From the Journals

AGA Clinical Practice Update: PPIs should be prescribed sparingly, carefully


 

FROM GASTROENTEROLOGY

Updated best practice statements regarding the use of proton pump inhibitors first detail what types of patients should be using short and long-term PPIs.

“When PPIs are appropriately prescribed, their benefits are likely to outweigh their risks [but] when PPIs are inappropriately prescribed, modest risks become important because there is no potential benefit,” wrote the authors of the updated guidance, published in the March issue of Gastroenterology.

“There is currently insufficient evidence to recommend specific strategies for mitigating PPI adverse effects,” noted Daniel E. Freedberg, MD, of Columbia University, New York, and his colleagues.

PPIs should be used on a short-term basis for individuals with gastroesophageal reflux disease (GERD) or conditions such as erosive esophagitis. These patients can also use PPIs for maintenance and occasional symptom management, but those with uncomplicated GERD should be weaned off PPIs if they respond favorably to them.

If a patient is unable to be weaned off PPIs, then ambulatory esophageal pH and impedance monitoring should be done, as this will allow clinicians to determine if the patient has a functional syndrome or GERD. Lifelong PPI treatment should not be considered until this step is taken, according to the new best practice statements.

“Short-term PPIs are highly effective for uncomplicated GERD [but] because patients who cannot reduce PPIs face lifelong therapy, we would consider testing for an acid-related disorder in this situation,” the authors explained. “However, there is no high-quality evidence on which to base this recommendation.”

Patients who have symptomatic GERD or Barrett’s esophagus, either symptomatic or asymptomatic, should be on long-term PPI treatment. Patients who are at a higher risk for NSAID-induced ulcer bleeding should be taking PPIs if they continue to take NSAIDs.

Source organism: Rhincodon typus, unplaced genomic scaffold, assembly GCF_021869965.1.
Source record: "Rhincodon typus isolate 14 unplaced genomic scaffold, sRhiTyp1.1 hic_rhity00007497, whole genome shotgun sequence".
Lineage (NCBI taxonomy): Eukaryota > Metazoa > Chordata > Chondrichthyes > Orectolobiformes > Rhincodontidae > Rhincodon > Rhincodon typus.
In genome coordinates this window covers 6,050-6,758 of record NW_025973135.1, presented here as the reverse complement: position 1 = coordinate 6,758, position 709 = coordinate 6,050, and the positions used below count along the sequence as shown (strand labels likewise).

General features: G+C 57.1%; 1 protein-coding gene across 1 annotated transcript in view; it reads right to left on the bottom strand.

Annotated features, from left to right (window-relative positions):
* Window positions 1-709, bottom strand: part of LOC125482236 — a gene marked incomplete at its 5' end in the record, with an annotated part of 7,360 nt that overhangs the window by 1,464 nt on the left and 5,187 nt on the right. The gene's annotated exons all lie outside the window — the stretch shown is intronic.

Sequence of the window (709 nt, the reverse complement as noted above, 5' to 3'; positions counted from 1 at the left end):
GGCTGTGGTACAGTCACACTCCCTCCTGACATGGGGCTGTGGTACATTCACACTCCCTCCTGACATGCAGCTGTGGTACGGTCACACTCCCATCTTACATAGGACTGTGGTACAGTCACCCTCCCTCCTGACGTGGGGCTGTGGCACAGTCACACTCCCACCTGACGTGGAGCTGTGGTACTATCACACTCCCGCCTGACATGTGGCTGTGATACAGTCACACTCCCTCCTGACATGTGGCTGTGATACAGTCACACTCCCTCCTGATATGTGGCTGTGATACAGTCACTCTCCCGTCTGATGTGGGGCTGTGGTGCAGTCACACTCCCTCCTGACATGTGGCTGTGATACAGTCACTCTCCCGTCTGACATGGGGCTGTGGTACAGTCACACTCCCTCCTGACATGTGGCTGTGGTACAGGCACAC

When recommending long-term PPI treatment for a patient, the patient need not use probiotics on a regular basis; there appears to be no need to routinely check the patient’s bone mineral density, serum creatinine, magnesium, or vitamin B12 level on a regular basis. In addition, they need not consume more than the Recommended Dietary Allowance of calcium, magnesium, or vitamin B12.

Finally, the authors state that “specific PPI formulations should not be selected based on potential risks.” This is because no evidence has been found indicating that PPI formulations can be ranked in any way based on risk.

These recommendations come from the AGA’s Clinical Practice Updates Committee, which pored through studies published through July 2016 in the PubMed, EMbase, and Cochrane library databases. Expert opinions and quality assessments on each study contributed to forming these best practice statements.

“In sum, the best current strategies for mitigating the potential risks of long-term PPIs are to avoid prescribing them when they are not indicated and to reduce them to their minimum dose when they are indicated,” Dr. Freedberg and his colleagues concluded.

The researchers did not report any relevant financial disclosures.

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